HuttCity_TeAwaKairangi_BLACK_AGENDA_COVER

 

 

Komiti Ratonga Rangatōpū me te Rautaki
Policy, Finance and Strategy Committee

 

 

9 November 2021

 

 

 

Order Paper for the meeting to be held in the

Council Chambers, 2nd Floor, 30 Laings Road, Lower Hutt,

on:

 

 

Tuesday 16 November 2021 commencing at 2.00pm

 

The meeting will be held under Alert Level 2.

 

 

Membership

 

 

Cr S Edwards (Chair)

Mayor C Barry

Cr G Barratt

Cr J Briggs

Cr K Brown (Deputy Chair)

Cr B Dyer

Cr D Hislop

Deputy Mayor T Lewis

Cr C Milne

Cr A Mitchell

Cr S Rasheed

Cr N Shaw

Cr L Sutton

 

 

For the dates and times of Council Meetings please visit www.huttcity.govt.nz

 

Have your say

You can speak under public comment to items on the agenda to the Mayor and Councillors at this meeting. Please let us know by noon the working day before the meeting. You can do this by emailing DemocraticServicesTeam@huttcity.govt.nz or calling the Democratic Services Team on 04 570 6666 | 0800 HUTT CITY

 

 


POLICY, FINANCE & STRATEGY COMMITTEE
Membership:		13
Meeting Cycle:		Meets on an eight weekly basis, as required or at the requisition of the Chair
Quorum:		Half of the members
Membership RMA Hearings:	An independent Commissioner plus a minimum of either 3 or 4 elected members (including the Chair) and alternates who have current certification under the Making Good Decisions Training, Assessment and Certification Programme for RMA Decision-Makers.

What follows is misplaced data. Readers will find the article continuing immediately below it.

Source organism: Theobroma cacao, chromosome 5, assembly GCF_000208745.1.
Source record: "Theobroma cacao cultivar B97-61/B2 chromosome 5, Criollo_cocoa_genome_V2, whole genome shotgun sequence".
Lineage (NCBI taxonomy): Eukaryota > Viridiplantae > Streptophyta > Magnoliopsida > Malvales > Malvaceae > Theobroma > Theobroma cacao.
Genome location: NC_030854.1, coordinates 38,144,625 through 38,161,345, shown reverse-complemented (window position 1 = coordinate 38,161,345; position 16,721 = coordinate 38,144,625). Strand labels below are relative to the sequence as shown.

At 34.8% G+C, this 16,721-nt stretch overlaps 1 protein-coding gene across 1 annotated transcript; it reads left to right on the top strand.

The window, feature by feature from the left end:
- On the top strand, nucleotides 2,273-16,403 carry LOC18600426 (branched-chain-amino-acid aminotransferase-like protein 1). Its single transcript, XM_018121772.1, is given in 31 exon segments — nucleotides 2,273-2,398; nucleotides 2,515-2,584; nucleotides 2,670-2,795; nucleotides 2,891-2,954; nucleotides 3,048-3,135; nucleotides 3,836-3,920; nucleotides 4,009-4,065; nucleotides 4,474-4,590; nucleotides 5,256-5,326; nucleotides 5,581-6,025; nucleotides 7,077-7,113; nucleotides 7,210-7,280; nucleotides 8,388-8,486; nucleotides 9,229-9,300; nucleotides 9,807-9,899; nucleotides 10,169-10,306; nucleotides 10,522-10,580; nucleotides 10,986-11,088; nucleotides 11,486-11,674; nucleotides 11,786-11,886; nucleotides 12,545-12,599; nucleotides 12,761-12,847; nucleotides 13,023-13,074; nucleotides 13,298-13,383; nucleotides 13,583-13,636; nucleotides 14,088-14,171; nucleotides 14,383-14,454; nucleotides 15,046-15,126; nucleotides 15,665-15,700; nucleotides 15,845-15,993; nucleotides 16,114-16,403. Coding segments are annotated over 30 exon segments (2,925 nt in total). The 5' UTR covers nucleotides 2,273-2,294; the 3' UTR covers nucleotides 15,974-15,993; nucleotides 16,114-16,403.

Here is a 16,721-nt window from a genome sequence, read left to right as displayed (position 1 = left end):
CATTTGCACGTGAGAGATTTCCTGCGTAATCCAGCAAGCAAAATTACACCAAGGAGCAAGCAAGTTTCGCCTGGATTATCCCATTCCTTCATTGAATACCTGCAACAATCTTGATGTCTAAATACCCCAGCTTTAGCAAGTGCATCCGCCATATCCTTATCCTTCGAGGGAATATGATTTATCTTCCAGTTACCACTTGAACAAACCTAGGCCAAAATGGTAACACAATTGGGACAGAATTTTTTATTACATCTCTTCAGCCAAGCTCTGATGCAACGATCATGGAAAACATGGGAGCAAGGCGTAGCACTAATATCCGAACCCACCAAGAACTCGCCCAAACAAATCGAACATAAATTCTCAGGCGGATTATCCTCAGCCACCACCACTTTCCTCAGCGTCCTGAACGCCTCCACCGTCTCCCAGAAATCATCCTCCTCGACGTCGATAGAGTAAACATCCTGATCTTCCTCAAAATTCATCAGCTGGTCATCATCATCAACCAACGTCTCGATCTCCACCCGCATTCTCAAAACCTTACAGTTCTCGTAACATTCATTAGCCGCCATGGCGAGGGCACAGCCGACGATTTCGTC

Reports to:		Council

HuttCity_TeAwaKairangi_SCREEN_MEDRES

 

OVERVIEW:

This Committee assists Council in setting the broad direction of the city, discharging statutory functions, and overseeing organisational performance.

The Committee is aligned with the Transformation & Resources, and Strategy & Engagement, Directorates.

Its areas of focus are:

§   Long term/high level strategic focus

§   Long Term Plan/Annual Plan oversight

§   District Plan oversight

§   Housing/homelessness

§   City growth/economic development

§   Financial and non-financial performance reporting

§   Oversight of Property Working Group

§   Oversight of strategies and policies

§   Bylaw development

§   Oversight of CCOs/approval of SOIs

 

PURPOSE:

To assist the Council in setting the broad vision and direction of the city in order to promote the social, economic, environmental and cultural wellbeing of the city’s communities in the present and for the future. This involves determining specific outcomes that need to be met to deliver on the vision for the city, and overseeing the development of strategies, policies, bylaws and work programmes to achieve those goals. This committee is also responsible for monitoring the overall financial management and performance of the Council Group.

 

DELEGATIONS FOR THE COMMITTEES AREAS OF FOCUS:

§  All powers necessary to perform the Committee’s responsibilities including the activities outlined below.

§  Develop required strategies and policies. Recommend draft and final versions to Council for adoption where they have a city-wide or strategic focus.

§  Implement, monitor and review strategies and policies.

§  Oversee the implementation of major projects provided for in the LTP or Annual Plan.

§  Oversee budgetary decisions provided for in the LTP or Annual Plan.